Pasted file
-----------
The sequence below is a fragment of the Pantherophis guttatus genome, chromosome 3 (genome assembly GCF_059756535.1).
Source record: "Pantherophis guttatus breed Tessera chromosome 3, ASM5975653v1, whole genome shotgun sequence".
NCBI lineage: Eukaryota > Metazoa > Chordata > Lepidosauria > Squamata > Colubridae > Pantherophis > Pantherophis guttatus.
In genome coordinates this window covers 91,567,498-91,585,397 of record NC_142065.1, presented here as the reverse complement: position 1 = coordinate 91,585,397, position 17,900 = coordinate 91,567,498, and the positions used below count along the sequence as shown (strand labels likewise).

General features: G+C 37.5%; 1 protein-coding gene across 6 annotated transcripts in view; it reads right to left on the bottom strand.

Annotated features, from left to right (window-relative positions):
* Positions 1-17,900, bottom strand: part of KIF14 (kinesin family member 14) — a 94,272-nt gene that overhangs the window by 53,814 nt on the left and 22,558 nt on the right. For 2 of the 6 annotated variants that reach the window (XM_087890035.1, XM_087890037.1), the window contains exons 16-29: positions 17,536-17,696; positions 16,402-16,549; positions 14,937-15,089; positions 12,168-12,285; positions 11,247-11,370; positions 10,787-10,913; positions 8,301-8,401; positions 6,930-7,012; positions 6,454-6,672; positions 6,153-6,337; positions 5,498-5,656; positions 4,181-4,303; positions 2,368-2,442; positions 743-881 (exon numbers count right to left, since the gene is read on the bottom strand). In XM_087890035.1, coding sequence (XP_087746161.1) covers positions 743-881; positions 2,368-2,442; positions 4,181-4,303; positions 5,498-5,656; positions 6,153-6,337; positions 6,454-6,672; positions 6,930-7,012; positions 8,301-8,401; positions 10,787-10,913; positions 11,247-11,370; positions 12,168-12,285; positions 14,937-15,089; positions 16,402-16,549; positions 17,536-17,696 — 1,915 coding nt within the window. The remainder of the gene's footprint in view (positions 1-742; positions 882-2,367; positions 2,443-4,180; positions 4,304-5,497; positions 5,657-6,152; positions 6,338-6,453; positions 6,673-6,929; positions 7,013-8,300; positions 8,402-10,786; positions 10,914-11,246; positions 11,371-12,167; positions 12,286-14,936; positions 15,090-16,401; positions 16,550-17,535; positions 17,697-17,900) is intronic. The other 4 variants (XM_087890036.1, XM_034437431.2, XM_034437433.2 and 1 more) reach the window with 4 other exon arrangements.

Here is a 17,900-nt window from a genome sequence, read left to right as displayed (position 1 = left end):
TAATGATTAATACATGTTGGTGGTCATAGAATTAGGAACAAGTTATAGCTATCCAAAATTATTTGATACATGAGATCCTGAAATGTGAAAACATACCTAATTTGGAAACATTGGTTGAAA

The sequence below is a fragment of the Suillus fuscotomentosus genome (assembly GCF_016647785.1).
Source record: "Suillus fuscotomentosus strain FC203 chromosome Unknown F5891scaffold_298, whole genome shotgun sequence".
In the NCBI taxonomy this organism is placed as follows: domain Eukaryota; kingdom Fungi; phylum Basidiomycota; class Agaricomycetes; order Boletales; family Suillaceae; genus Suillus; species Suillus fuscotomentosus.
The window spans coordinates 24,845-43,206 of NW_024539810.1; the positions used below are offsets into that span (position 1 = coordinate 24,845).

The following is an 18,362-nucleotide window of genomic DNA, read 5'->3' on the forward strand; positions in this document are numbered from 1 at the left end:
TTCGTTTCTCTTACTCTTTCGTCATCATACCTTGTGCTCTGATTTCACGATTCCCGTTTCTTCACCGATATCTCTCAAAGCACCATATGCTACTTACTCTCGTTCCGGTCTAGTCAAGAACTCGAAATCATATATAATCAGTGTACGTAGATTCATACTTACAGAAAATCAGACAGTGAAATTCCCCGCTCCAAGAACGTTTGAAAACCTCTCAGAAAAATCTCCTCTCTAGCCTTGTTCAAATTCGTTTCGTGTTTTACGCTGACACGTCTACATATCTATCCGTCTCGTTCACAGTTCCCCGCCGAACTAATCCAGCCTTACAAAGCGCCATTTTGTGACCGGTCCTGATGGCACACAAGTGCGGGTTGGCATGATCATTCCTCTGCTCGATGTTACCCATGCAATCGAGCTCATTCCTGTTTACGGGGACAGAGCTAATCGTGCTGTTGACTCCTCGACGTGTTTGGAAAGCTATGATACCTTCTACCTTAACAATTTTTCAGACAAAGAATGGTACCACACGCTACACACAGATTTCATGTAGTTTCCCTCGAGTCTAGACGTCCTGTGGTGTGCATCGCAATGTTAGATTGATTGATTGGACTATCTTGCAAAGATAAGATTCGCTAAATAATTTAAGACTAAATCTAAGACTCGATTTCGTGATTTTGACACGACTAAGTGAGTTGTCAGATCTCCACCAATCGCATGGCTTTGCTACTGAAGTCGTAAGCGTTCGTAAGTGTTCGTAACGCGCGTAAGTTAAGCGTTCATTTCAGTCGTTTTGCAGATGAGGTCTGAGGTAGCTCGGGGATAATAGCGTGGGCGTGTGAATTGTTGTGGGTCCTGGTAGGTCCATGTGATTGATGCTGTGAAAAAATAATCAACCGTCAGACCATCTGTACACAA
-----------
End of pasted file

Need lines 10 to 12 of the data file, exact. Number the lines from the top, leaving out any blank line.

The sequence below is a fragment of the Suillus fuscotomentosus genome (assembly GCF_016647785.1).
Source record: "Suillus fuscotomentosus strain FC203 chromosome Unknown F5891scaffold_298, whole genome shotgun sequence".
In the NCBI taxonomy this organism is placed as follows: domain Eukaryota; kingdom Fungi; phylum Basidiomycota; class Agaricomycetes; order Boletales; family Suillaceae; genus Suillus; species Suillus fuscotomentosus.